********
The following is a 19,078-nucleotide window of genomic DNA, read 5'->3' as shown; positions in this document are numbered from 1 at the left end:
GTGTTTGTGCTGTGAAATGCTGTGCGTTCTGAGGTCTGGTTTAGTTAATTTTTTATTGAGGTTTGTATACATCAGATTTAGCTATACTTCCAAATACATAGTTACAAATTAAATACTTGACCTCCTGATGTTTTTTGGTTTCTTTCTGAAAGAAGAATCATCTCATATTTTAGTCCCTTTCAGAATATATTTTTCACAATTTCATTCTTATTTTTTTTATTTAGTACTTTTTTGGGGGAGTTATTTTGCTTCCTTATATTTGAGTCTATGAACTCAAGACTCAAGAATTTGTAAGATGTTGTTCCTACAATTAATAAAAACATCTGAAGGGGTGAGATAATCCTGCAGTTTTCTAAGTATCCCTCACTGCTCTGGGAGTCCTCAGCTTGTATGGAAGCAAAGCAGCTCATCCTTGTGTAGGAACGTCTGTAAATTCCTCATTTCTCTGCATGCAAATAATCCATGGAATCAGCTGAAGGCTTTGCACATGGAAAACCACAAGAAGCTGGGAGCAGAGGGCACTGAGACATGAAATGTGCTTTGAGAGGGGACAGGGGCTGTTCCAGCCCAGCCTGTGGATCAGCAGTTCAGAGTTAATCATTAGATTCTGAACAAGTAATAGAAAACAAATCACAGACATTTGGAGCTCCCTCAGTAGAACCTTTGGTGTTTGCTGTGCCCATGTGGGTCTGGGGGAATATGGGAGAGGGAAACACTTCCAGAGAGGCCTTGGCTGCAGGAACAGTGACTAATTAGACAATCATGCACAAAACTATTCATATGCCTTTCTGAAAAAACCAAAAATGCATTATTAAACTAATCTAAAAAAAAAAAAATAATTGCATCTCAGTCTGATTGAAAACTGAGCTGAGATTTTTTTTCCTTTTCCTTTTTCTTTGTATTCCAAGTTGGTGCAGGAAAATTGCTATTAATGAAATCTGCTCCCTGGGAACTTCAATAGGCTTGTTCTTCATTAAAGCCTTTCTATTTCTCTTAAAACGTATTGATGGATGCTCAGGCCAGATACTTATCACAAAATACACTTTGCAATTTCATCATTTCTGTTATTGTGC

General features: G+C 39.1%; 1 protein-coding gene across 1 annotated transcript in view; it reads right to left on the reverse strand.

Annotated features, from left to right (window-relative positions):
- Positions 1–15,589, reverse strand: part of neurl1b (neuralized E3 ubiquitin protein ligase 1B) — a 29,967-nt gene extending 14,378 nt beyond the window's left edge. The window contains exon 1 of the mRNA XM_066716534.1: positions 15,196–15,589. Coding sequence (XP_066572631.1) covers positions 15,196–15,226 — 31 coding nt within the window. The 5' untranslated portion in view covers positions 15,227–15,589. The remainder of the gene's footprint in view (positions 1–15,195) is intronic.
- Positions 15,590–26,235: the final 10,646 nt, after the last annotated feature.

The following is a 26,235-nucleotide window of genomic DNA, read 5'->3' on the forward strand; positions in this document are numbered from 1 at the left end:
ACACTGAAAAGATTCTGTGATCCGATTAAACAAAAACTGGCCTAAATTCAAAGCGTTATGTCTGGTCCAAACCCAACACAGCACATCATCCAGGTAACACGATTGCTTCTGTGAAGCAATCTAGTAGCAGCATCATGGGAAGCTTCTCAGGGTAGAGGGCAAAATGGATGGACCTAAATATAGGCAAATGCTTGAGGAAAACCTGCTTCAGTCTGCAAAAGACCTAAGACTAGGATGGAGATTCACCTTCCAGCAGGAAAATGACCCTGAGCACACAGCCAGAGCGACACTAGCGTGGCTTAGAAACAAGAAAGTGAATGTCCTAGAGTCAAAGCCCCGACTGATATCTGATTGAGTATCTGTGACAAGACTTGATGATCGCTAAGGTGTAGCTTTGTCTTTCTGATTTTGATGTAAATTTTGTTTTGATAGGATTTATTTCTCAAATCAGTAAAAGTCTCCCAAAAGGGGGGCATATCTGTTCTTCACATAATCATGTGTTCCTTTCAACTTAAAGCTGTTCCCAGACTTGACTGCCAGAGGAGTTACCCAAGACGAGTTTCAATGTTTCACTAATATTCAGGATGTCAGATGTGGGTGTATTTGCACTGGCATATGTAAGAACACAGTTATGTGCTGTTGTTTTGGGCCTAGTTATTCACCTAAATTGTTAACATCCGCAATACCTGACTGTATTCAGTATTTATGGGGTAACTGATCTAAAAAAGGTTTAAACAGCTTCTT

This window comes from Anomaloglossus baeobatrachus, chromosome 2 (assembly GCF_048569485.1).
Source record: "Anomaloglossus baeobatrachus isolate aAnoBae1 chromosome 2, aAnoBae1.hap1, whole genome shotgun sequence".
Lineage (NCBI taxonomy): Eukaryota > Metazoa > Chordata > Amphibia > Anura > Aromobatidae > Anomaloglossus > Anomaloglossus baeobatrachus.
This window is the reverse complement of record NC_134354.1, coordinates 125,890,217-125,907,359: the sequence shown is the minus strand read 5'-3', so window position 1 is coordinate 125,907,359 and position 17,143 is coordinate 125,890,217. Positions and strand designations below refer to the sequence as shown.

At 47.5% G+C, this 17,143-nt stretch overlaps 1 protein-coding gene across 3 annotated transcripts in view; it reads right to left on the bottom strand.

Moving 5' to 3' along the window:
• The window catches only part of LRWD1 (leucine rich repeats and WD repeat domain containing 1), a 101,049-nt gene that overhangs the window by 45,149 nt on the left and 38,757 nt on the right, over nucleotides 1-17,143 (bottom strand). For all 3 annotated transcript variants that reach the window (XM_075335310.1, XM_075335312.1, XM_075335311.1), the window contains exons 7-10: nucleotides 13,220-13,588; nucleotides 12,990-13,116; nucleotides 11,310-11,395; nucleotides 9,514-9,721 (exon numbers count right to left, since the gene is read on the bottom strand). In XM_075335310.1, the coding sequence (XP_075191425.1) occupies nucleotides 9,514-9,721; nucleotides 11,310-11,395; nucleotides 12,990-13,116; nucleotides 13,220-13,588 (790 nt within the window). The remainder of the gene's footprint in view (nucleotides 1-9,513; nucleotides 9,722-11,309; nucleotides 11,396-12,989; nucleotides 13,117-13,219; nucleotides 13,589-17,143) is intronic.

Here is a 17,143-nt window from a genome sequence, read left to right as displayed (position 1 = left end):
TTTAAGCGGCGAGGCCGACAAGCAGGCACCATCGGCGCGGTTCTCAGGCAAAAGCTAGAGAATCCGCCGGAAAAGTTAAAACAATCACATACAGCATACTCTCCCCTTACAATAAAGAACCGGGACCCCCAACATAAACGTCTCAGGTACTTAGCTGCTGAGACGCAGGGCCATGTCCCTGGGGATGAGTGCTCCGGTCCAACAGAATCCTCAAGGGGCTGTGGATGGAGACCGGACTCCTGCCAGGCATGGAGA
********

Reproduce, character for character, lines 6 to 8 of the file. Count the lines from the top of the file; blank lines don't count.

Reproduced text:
- Positions 15,590–26,235: the final 10,646 nt, after the last annotated feature.

The following is a 26,235-nucleotide window of genomic DNA, read 5'->3' on the forward strand; positions in this document are numbered from 1 at the left end:
ACACTGAAAAGATTCTGTGATCCGATTAAACAAAAACTGGCCTAAATTCAAAGCGTTATGTCTGGTCCAAACCCAACACAGCACATCATCCAGGTAACACGATTGCTTCTGTGAAGCAATCTAGTAGCAGCATCATGGGAAGCTTCTCAGGGTAGAGGGCAAAATGGATGGACCTAAATATAGGCAAATGCTTGAGGAAAACCTGCTTCAGTCTGCAAAAGACCTAAGACTAGGATGGAGATTCACCTTCCAGCAGGAAAATGACCCTGAGCACACAGCCAGAGCGACACTAGCGTGGCTTAGAAACAAGAAAGTGAATGTCCTAGAGTCAAAGCCCCGACTGATATCTGATTGAGTATCTGTGACAAGACTTGATGATCGCTAAGGTGTAGCTTTGTCTTTCTGATTTTGATGTAAATTTTGTTTTGATAGGATTTATTTCTCAAATCAGTAAAAGTCTCCCAAAAGGGGGGCATATCTGTTCTTCACATAATCATGTGTTCCTTTCAACTTAAAGCTGTTCCCAGACTTGACTGCCAGAGGAGTTACCCAAGACGAGTTTCAATGTTTCACTAATATTCAGGATGTCAGATGTGGGTGTATTTGCACTGGCATATGTAAGAACACAGTTATGTGCTGTTGTTTTGGGCCTAGTTATTCACCTAAATTGTTAACATCCGCAATACCTGACTGTATTCAGTATTTATGGGGTAACTGATCTAAAAAAGGTTTAAACAGCTTCTT